Warhammer 40000: Warpforge by Everguild
Warhammer 40000: Warpforge is a collectible card game set in the beleaguered world of the 41st millennium. A famous setting that has grown in popularity in recent years, Warhammer 40000 is a grimdark world of constant warfare between a cast of horrifying factions, each bent on destroying, conquering, or straight-up eating everyone else in the galaxy.
A Fair Few Fighting Factions
Warpforge takes the classic tabletop strategy setting and presents it through the format of a free-to-play CCG, offering six factions (at launch) from the war-torn world: the armored superhuman warriors of the Ultramarines, the feral Orks, the inscrutable Craftworld Aeldari (space elves), the robotic skeletons of the Necrons, the ravenous Tyranid horde, and the fallen warriors of the Chaos Legions.
In terms of the full cast of factions, this is a relatively limited showing, with many still missing, but the developers have said that more are on the way in the form of expansions. Anyone looking for specific sub-factions will likely be disappointed; I have a feeling that my hardy Imperial Fists, for instance, will continue to take a back seat to the Ultramarine poster boys).
It’s a shame they couldn’t provide alternative art for the cards in order to offer different variants of each faction, but perhaps this is a tall ask given the number of cards.
Little in the way of a narrative is presented here; instead, Warpforge leans on the setting in general as the backdrop for its card-based battles. A short tutorial is provided through the eyes of the Ultramarines and the Orks, but after this, the game takes the training wheels off and opens up its various modes for the player to choose their own direction.
Follow the Leader
I played a few practice games before taking my Marines online. The game itself features a leader that has a large health pool and basic damage backed up by a deck of cards to do the heavy lifting. Each unit card can strike with either ranged or melee attacks, providing a fun little addition to the usual CCG formula. If the leader dies, the game is lost.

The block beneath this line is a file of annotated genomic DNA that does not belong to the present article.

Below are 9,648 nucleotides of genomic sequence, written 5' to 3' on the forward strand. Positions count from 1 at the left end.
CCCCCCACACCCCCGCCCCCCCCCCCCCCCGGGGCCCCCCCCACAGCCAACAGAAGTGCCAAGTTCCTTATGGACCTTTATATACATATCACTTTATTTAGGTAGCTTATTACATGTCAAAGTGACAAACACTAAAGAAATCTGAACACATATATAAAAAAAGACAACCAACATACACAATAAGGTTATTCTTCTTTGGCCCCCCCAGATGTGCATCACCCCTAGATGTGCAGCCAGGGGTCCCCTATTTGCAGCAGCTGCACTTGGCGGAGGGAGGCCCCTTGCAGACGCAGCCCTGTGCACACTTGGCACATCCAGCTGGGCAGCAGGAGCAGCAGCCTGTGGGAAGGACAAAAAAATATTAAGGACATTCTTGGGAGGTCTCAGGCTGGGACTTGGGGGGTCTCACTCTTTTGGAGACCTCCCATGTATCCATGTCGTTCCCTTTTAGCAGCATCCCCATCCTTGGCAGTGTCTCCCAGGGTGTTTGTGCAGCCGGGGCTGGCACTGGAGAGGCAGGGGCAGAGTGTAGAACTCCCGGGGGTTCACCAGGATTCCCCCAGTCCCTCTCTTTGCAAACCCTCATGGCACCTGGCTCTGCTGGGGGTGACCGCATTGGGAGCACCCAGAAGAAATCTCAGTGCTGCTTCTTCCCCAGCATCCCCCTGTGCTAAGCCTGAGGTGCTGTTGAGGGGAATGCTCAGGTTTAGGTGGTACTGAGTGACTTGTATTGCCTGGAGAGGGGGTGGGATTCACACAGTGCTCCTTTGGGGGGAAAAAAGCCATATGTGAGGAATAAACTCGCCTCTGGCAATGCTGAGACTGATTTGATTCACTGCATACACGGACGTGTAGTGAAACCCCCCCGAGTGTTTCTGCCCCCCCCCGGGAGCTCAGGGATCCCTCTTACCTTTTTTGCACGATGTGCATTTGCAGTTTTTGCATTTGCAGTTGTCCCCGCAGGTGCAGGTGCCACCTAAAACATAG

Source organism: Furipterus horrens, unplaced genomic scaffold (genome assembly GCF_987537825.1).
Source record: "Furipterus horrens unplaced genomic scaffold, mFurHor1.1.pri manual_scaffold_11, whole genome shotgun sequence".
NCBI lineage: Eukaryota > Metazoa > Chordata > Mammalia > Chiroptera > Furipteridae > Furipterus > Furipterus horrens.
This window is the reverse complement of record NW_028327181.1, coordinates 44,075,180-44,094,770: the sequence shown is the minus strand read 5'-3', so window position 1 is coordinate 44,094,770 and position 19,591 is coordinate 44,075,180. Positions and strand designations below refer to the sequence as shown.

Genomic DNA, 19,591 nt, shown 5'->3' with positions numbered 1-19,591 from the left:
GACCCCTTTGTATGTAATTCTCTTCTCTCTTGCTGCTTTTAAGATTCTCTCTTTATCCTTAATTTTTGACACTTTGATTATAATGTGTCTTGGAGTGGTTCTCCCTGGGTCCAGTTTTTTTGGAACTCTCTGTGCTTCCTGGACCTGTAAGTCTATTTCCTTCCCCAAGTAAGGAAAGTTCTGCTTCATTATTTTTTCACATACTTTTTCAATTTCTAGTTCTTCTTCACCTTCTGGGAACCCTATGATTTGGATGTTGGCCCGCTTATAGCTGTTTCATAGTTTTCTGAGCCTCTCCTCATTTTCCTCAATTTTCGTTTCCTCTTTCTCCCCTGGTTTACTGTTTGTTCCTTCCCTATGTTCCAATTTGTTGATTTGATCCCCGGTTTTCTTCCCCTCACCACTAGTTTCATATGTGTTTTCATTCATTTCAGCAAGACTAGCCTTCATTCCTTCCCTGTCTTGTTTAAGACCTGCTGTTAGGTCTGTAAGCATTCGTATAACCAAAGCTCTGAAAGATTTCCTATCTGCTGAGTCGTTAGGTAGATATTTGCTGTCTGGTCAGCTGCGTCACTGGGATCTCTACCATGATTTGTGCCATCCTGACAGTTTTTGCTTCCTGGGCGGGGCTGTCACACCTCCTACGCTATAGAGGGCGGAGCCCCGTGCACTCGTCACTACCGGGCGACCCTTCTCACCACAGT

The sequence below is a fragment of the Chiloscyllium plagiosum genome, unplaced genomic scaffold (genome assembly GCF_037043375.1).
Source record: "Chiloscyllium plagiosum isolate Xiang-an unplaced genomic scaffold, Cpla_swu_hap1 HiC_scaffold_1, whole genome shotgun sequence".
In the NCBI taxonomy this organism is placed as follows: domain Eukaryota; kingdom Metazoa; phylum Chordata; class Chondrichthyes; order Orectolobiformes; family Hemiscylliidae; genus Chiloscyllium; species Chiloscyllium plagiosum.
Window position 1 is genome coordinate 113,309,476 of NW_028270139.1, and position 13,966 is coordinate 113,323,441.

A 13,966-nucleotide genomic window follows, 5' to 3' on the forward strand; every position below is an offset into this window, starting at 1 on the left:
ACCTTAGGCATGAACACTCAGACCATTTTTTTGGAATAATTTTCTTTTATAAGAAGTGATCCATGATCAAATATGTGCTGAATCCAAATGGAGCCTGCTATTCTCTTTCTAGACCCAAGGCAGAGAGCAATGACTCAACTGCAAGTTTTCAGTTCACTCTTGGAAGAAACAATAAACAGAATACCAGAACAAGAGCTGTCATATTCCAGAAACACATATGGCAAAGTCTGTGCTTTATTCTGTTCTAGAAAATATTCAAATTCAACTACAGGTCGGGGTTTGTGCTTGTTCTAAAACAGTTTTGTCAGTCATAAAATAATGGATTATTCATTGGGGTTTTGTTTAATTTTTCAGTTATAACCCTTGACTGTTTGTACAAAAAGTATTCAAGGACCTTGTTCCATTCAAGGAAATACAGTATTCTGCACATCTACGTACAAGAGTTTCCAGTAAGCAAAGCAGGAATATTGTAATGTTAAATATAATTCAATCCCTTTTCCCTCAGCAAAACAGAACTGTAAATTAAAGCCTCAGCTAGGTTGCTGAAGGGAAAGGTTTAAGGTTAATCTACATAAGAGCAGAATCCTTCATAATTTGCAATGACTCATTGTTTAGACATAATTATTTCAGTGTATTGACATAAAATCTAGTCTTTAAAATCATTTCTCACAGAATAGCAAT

Following the traditions set down by the giants of the genre, Warpforge provides a growing energy pool that can be drawn on each turn to deploy various cards. The most common type of cards are troops, ranging from weak and cheap early-game screens to formidable behemoths launched into action later to secure a win. An assortment of buffing and direct damage cards are also available for each faction.
I found the Marines provided a relatively steadfast play-style relying on strong troops and a few ways to buff or reinforce them. I particularly enjoyed the Impulsor transport card for its ability to generate new units each turn.
The other factions come with their own styles of play, from the Chaos Legion’s ability to buff their troops when others are destroyed to the Necron’s power to resurrect their defeated warriors. There’s plenty of variety to be found here.
In the Grim Darkness of the Far Future, There Are Only Micro-Transactions
It’s worth mentioning, however, that this is a free-to-play game, and the monetization system does pose a bit of a barrier at the moment. A campaign of unlockables is provided for each faction, but the starter decks leave a lot to be desired, and it’s clear that significant investment will be necessary to create a distinctive, personalized deck that reflects a desired play style.
Missions and daily objectives provide ways to gather resources, but the usual array of currencies and confusing unlock layers can be found here, obfuscating the scale of investment necessary to really dig into the game.
Aesthetically, Warpforge is everything you’d expect of a Warhammer-themed CCG: bolters roar with firepower, and hardy warriors let forth a grim battle cry before they attack.
A selection of visually dynamic environments serve as backdrops to each game, and the art on the cards themselves is generally stunning. Animations serve to add punch to each action. I particularly enjoyed watching my Redemptor Dreadnought unleash a wide arc of mini-gun fire across the enemy’s troops.
Warpforge offers the beginnings of a solid competitive deck-builder; the cards offer a fun variety of combat options, and the factions are well-defined. The game really does need to offer more options for starting decks, though, as the base option feels very limiting at the moment.
The setting is used to great effect, and the powers of each unit feel appropriate given the tabletop equivalents that inspired them. Warpforge is certainly worth a look for fans of CCGs and Warhammer alike.
Warhammer 40000: Warpforge is available in Early Access via the Apple App Store, Google Play, and Steam.
Check out the official trailer for Warhammer 40000: Warpforge below: